Rivers, Ariel Mullen, Christina Wallace, John and Barbercheck, Mary 2017. Cover crop-based reduced tillage system influences Carabidae (Coleoptera) activity, diversity and trophic group during transition to organic production. Renewable Agriculture and Food Systems, Vol. 32, Issue. 06, p. 538.
Silva, Erin and Delate, Kathleen 2017. A Decade of Progress in Organic Cover Crop-Based Reduced Tillage Practices in the Upper Midwestern USA. Agriculture, Vol. 7, Issue. 5, p. 44.
Vincent-Caboud, Laura Peigné, Joséphine Casagrande, Marion and Silva, Erin 2017. Overview of Organic Cover Crop-Based No-Tillage Technique in Europe: Farmers’ Practices and Research Challenges. Agriculture, Vol. 7, Issue. 5, p. 42.
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Liebert, Jeffrey A. and Ryan, Matthew R. 2017. High Planting Rates Improve Weed Suppression, Yield, and Profitability in Organically-Managed, No-till–Planted Soybean. Weed Technology, Vol. 31, Issue. 04, p. 536.
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Wallace, John Williams, Alwyn Liebert, Jeffrey Ackroyd, Victoria Vann, Rachel Curran, William Keene, Clair VanGessel, Mark Ryan, Matthew and Mirsky, Steven 2017. Cover Crop-Based, Organic Rotational No-Till Corn and Soybean Production Systems in the Mid-Atlantic United States. Agriculture, Vol. 7, Issue. 4, p. 34.
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Lowry, Carolyn J. and Brainard, Daniel C. 2017. Organic farmer perceptions of reduced tillage: A Michigan farmer survey. Renewable Agriculture and Food Systems, p. 1.
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Jabbour, Randa Pisani-Gareau, Tara Smith, Richard G. Mullen, Christina and Barbercheck, Mary 2016. Cover crop and tillage intensities alter ground-dwelling arthropod communities during the transition to organic production. Renewable Agriculture and Food Systems, Vol. 31, Issue. 04, p. 361.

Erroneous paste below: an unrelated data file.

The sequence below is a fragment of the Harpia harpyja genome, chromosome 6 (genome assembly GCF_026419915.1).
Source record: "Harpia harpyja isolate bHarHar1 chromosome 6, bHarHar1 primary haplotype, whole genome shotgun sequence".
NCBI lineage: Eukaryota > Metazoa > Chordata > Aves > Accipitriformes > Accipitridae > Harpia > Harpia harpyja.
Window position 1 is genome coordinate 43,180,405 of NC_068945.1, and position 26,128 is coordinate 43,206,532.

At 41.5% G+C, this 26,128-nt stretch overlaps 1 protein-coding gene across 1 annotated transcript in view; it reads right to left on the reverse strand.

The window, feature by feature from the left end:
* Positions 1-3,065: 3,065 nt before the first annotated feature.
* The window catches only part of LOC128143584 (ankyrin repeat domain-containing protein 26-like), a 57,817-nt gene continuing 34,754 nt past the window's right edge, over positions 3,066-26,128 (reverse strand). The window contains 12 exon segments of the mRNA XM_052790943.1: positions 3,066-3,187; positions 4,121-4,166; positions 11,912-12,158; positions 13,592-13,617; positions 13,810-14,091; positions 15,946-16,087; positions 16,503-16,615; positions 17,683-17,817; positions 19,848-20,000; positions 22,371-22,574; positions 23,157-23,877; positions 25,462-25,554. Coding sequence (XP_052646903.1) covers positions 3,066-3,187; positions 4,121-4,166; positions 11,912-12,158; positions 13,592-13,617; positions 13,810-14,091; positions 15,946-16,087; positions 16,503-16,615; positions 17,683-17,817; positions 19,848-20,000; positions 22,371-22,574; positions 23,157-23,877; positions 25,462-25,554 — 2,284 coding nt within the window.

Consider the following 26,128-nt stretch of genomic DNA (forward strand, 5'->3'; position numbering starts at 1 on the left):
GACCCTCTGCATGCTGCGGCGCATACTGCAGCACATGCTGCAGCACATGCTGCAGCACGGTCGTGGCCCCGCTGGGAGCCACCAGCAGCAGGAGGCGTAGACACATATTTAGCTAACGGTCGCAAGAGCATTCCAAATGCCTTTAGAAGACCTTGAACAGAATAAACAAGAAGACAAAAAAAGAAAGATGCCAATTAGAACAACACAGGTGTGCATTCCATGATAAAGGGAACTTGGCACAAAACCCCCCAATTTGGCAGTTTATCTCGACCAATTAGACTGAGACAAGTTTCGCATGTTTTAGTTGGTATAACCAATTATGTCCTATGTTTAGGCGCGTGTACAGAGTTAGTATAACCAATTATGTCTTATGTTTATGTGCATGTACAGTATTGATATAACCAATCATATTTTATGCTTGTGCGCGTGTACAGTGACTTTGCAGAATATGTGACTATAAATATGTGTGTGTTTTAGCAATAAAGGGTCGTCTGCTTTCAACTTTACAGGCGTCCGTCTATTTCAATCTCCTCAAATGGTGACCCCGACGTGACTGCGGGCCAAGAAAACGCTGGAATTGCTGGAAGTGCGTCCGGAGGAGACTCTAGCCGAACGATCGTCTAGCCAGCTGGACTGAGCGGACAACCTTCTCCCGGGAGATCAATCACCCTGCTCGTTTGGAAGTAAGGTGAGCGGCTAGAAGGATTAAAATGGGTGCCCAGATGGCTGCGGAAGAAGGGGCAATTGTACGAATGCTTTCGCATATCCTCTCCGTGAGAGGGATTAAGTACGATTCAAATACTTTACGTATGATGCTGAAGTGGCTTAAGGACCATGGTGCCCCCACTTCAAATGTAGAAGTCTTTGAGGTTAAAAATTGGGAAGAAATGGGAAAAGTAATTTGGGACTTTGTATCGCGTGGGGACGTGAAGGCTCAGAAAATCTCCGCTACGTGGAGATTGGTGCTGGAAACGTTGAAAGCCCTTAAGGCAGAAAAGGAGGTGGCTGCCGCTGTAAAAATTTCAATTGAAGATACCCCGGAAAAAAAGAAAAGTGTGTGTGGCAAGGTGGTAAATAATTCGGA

Jokela, Dana and Nair, Ajay 2016. Effects of reduced tillage and fertilizer application method on plant growth, yield, and soil health in organic bell pepper production. Soil and Tillage Research, Vol. 163, p. 243.
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Organic producers in the mid-Atlantic region of the USA are interested in reducing tillage, labor and time requirements for grain production. Cover crop-based, organic rotational no-till grain production is one approach to accomplish these goals. This approach is becoming more viable with advancements in a system for planting crops into cover crop residue flattened by a roller–crimper. However, inability to consistently control weeds, particularly perennial weeds, is a major constraint. Cover crop biomass can be increased by manipulating seeding rate, timing of planting and fertility to achieve levels (>8000 kg ha−1) necessary for suppressing summer annual weeds. However, while cover crops are multi-functional tools, when enhancing performance for a given function there are trade-off with other functions. While cover crop management is required for optimal system performance, integration into a crop rotation becomes a critical challenge to the overall success of the production system. Further, high levels of cover crop biomass can constrain crop establishment by reducing optimal seed placement, creating suitable habitat for seed- and seedling-feeding herbivores, and impeding placement of supplemental fertilizers. Multi-institutional and -disciplinary teams have been working in the mid-Atlantic region to address system constraints and management trade-off challenges. Here, we report on past and current research on cover crop-based organic rotational no-till grain production conducted in the mid-Atlantic region.
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